One is of a certain age when one recalls learning to use human-powered lawn care equipment like hand pruners, push mowers, foot-powered edgers, leaf rakes, and friendly but demanding straw brooms.  And having been reared as a child slave-laborer, I (RA) had the dubious privilege of learning to mow acres of grass with a sharp scythe, cultivate acres of garden with rake and hoe, spread manure with a dangerously sharp pitchfork from a wobbly tractor-pulled trailer, and pitch bales manually during high hay-fever season.  But, except for the tractor, it was all relatively quiet work.

As one who learned of practical necessity to conserve resources, I feel a sense of moral outrage when I see a neighbor (who could really use the exercise) standing still for endless hours waving his 160 decibel lawn blower in the laconic pursuit of three leaves that had the utter audacity to land on his lawn.  At least he has a minor jot of intelligence and uses hearing protection, but I have to close every window and door in order to minimize the horrible noise to where we still have to shout to one anther to be heard over the racket outdoors.

Why do we care about noise?  Because we are specialists in 16th-century music for voice and lute, and we have worked very hard to create an optimal balance of sound with a natural voice and a quiet instrument.  We value quiet.  And we value our hearing.

“According to a 2017 report from the Centers for Disease Control and Prevention, one-quarter of Americans ages 20 to 69 who reported good to excellent hearing actually had diminished hearing. This is largely caused by rising levels of ambient urban noise—sirens, traffic, construction, leaf blowers—which can lead to a range of disorders, from high blood pressure to depression to heart disease. “When I started out, I’d see people in their 60s with hearing problems,” says Robert Meyers, an ENT specialist at the University of Illinois at Chicago. “Now I’m seeing them in their 40s.””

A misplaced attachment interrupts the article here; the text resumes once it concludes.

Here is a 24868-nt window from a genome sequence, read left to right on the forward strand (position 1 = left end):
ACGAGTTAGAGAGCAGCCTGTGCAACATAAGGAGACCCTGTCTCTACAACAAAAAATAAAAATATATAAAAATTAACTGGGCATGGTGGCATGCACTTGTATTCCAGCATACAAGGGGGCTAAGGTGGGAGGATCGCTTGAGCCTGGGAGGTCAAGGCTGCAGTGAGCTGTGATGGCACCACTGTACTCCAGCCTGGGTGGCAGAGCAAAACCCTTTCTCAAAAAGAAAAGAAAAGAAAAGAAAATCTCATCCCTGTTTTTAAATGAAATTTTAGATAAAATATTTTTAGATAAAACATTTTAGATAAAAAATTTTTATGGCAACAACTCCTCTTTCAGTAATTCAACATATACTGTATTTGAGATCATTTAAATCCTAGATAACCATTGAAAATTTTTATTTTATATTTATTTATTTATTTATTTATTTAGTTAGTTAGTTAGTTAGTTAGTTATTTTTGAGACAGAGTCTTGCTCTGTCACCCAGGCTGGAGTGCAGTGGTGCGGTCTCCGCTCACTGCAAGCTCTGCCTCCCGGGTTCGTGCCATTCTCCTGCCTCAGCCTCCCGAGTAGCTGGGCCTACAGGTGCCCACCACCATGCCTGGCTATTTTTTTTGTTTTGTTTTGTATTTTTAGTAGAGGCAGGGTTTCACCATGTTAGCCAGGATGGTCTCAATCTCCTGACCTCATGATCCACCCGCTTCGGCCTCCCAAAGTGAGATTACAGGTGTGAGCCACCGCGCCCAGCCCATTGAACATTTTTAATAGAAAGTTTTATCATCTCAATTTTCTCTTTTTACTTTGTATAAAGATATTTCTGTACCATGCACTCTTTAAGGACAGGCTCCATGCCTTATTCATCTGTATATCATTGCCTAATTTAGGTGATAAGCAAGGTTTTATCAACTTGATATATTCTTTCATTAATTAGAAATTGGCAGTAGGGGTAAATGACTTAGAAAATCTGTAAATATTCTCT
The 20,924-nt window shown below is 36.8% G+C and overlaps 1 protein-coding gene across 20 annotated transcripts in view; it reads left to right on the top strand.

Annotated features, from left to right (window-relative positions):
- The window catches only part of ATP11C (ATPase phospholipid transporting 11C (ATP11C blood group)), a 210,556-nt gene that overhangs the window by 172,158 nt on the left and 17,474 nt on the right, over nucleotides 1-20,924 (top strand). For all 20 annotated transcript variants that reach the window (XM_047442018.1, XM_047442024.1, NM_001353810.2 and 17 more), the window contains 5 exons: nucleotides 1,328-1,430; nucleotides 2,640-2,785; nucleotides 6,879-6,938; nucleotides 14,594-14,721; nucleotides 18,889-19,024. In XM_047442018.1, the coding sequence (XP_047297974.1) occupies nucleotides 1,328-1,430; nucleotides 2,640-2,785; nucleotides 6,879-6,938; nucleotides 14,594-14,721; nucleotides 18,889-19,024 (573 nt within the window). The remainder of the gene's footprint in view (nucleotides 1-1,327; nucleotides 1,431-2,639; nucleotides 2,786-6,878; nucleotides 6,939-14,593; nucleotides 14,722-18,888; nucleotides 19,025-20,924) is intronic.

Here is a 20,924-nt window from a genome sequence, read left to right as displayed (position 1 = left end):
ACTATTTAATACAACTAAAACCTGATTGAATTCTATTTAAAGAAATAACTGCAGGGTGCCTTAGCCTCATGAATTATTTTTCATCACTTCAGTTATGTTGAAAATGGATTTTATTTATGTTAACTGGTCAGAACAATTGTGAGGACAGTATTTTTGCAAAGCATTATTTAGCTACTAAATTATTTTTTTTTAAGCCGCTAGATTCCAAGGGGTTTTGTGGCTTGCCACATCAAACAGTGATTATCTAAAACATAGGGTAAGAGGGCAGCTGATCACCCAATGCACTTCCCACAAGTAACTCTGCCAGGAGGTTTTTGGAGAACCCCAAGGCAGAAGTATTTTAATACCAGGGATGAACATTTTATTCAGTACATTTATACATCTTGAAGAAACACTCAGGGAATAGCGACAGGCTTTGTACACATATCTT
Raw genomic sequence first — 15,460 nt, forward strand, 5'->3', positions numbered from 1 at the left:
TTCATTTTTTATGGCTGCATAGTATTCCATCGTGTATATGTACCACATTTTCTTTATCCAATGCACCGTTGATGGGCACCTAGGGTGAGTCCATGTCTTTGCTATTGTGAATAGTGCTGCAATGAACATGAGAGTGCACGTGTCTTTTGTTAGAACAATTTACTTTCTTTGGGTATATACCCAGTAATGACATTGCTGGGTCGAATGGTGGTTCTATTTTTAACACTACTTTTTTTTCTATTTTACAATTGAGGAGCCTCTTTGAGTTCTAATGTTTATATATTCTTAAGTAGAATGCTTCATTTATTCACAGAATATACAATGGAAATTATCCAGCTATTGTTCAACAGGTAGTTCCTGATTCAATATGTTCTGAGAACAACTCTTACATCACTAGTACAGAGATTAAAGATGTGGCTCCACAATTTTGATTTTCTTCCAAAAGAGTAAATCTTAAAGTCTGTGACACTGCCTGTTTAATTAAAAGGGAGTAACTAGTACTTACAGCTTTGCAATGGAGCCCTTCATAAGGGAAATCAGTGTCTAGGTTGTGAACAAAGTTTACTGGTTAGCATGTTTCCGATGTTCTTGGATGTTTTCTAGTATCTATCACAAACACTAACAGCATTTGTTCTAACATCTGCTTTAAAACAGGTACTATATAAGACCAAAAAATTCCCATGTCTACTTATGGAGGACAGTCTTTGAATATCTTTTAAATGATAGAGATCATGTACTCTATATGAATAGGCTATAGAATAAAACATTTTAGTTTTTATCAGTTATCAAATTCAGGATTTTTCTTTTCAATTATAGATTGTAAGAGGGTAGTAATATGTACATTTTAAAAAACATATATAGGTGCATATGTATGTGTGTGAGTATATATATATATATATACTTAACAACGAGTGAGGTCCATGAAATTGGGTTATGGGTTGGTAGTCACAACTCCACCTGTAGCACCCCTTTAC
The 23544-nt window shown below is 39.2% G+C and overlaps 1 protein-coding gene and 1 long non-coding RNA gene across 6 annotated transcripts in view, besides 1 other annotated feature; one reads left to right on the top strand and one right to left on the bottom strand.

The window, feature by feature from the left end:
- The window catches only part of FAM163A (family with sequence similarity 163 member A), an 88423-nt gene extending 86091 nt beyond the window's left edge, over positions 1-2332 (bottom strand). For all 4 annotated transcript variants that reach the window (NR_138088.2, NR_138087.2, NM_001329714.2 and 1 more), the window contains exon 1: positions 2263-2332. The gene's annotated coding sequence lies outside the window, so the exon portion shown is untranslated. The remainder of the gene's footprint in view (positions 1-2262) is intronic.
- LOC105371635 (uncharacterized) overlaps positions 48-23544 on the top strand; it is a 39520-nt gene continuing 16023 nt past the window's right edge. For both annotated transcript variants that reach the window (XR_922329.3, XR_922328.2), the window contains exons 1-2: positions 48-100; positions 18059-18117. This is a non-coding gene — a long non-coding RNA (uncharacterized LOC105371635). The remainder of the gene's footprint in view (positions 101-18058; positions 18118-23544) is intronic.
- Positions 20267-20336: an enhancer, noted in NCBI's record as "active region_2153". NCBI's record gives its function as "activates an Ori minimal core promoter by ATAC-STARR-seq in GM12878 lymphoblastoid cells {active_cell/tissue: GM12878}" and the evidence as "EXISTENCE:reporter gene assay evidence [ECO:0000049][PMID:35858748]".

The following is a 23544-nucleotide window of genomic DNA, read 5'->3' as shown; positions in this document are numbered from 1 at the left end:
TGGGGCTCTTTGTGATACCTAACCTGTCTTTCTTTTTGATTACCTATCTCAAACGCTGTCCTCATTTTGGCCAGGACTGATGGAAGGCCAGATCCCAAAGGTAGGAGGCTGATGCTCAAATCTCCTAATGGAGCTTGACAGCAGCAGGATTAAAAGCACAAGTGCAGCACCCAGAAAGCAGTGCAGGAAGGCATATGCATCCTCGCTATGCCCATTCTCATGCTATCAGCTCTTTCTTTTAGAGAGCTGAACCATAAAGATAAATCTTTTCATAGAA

– James Fallows, “Get off my lawn”, The Atlantic, April 2019

To catch up on the issue, we are re-visiting part of an earlier blog post that was not part of our Saturday morning quotes series.

As specialists in 16th century music, the narrow compass of our medium—voice and lute—offers us a bit more latitude for interpretive decisions but also a much less forgiving frame of reference for generalized comparisons.  Categorized as “classical” musicians, we are held to the same performance standard as a string quartet or, more aptly, a performer of art song with piano accompaniment.  Many of our non-early musical colleagues have difficulty getting past the relatively low volume of sound that is characteristic of our music, and blithely offer up suggestions for amplification.  We’ve learned that musician-colleagues fall into two general categories: 1) those who get past the initial quietness and are happily drawn into the aesthetic of our performance, and 2) those with irreversible hearing loss.